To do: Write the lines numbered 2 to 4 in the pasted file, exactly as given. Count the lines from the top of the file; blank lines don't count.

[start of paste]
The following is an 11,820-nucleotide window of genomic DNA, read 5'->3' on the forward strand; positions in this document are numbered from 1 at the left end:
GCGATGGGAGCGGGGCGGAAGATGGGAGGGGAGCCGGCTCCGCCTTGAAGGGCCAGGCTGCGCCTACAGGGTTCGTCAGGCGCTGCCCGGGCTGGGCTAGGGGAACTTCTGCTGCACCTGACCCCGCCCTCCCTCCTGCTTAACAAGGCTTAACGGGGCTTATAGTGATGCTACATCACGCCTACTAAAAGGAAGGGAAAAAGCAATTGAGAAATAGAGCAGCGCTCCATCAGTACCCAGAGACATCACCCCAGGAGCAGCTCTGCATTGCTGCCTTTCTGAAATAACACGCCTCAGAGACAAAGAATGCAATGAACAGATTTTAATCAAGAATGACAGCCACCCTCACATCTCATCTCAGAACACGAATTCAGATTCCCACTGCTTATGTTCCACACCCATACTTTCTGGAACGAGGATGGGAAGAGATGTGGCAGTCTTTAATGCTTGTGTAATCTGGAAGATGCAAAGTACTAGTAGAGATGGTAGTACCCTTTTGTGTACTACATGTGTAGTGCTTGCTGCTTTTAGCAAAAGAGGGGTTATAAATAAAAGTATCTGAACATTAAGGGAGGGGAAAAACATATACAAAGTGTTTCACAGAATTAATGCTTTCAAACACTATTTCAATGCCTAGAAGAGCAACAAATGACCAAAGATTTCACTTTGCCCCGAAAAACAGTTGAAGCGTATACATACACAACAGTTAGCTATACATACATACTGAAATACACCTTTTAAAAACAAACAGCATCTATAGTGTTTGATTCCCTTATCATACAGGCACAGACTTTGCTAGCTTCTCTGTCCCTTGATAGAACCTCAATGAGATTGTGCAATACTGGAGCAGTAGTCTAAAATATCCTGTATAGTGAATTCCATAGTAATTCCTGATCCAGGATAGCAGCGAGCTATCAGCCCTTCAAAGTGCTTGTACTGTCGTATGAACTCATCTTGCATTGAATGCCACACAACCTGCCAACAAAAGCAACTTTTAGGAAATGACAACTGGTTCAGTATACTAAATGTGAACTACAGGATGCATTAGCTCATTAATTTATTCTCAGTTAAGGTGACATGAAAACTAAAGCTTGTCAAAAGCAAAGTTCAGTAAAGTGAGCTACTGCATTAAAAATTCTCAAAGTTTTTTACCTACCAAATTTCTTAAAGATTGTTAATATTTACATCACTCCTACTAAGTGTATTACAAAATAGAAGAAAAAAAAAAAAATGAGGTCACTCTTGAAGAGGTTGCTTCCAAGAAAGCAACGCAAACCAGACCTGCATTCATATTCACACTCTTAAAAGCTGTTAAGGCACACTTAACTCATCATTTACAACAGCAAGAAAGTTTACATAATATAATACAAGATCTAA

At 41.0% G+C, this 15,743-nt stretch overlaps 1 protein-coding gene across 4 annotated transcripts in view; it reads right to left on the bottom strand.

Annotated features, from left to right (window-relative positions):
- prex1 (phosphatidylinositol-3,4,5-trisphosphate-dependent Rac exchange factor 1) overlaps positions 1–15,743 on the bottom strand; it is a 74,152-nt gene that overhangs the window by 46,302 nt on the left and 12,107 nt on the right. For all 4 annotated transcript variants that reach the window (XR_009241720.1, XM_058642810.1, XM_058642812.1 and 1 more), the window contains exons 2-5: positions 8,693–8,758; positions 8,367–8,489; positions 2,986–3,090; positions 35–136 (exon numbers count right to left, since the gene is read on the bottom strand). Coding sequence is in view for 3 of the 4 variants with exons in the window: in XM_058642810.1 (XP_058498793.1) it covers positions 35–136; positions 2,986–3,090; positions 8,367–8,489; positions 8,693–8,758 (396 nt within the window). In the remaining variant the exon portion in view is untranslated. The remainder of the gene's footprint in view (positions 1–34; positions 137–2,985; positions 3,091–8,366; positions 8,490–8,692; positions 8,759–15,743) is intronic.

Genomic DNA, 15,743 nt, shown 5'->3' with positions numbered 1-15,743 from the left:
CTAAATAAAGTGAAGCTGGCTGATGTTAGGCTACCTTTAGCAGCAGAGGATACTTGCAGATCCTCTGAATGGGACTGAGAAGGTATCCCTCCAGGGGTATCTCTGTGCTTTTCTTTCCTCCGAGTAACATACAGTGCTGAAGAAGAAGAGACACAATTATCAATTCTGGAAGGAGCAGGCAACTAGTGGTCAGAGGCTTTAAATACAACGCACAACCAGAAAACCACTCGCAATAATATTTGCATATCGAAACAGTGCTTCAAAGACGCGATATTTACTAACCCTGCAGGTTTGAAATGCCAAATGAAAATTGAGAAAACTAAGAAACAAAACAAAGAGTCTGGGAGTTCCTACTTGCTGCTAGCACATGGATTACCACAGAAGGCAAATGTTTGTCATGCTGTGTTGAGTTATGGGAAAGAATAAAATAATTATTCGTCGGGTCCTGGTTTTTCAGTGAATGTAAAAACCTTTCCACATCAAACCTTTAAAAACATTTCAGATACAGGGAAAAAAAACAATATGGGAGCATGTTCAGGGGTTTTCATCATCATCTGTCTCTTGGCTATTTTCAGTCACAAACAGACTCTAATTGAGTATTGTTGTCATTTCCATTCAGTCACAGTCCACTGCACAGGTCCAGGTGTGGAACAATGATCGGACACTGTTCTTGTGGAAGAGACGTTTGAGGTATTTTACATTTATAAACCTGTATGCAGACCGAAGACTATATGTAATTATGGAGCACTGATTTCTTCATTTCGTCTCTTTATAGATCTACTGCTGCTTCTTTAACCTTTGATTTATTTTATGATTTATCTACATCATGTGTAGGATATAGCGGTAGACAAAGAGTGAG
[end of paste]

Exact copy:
GCGATGGGAGCGGGGCGGAAGATGGGAGGGGAGCCGGCTCCGCCTTGAAGGGCCAGGCTGCGCCTACAGGGTTCGTCAGGCGCTGCCCGGGCTGGGCTAGGGGAACTTCTGCTGCACCTGACCCCGCCCTCCCTCCTGCTTAACAAGGCTTAACGGGGCTTATAGTGATGCTACATCACGCCTACTAAAAGGAAGGGAAAAAGCAATTGAGAAATAGAGCAGCGCTCCATCAGTACCCAGAGACATCACCCCAGGAGCAGCTCTGCATTGCTGCCTTTCTGAAATAACACGCCTCAGAGACAAAGAATGCAATGAACAGATTTTAATCAAGAATGACAGCCACCCTCACATCTCATCTCAGAACACGAATTCAGATTCCCACTGCTTATGTTCCACACCCATACTTTCTGGAACGAGGATGGGAAGAGATGTGGCAGTCTTTAATGCTTGTGTAATCTGGAAGATGCAAAGTACTAGTAGAGATGGTAGTACCCTTTTGTGTACTACATGTGTAGTGCTTGCTGCTTTTAGCAAAAGAGGGGTTATAAATAAAAGTATCTGAACATTAAGGGAGGGGAAAAACATATACAAAGTGTTTCACAGAATTAATGCTTTCAAACACTATTTCAATGCCTAGAAGAGCAACAAATGACCAAAGATTTCACTTTGCCCCGAAAAACAGTTGAAGCGTATACATACACAACAGTTAGCTATACATACATACTGAAATACACCTTTTAAAAACAAACAGCATCTATAGTGTTTGATTCCCTTATCATACAGGCACAGACTTTGCTAGCTTCTCTGTCCCTTGATAGAACCTCAATGAGATTGTGCAATACTGGAGCAGTAGTCTAAAATATCCTGTATAGTGAATTCCATAGTAATTCCTGATCCAGGATAGCAGCGAGCTATCAGCCCTTCAAAGTGCTTGTACTGTCGTATGAACTCATCTTGCATTGAATGCCACACAACCTGCCAACAAAAGCAACTTTTAGGAAATGACAACTGGTTCAGTATACTAAATGTGAACTACAGGATGCATTAGCTCATTAATTTATTCTCAGTTAAGGTGACATGAAAACTAAAGCTTGTCAAAAGCAAAGTTCAGTAAAGTGAGCTACTGCATTAAAAATTCTCAAAGTTTTTTACCTACCAAATTTCTTAAAGATTGTTAATATTTACATCACTCCTACTAAGTGTATTACAAAATAGAAGAAAAAAAAAAAAATGAGGTCACTCTTGAAGAGGTTGCTTCCAAGAAAGCAACGCAAACCAGACCTGCATTCATATTCACACTCTTAAAAGCTGTTAAGGCACACTTAACTCATCATTTACAACAGCAAGAAAGTTTACATAATATAATACAAGATCTAA

At 41.0% G+C, this 15,743-nt stretch overlaps 1 protein-coding gene across 4 annotated transcripts in view; it reads right to left on the bottom strand.

Annotated features, from left to right (window-relative positions):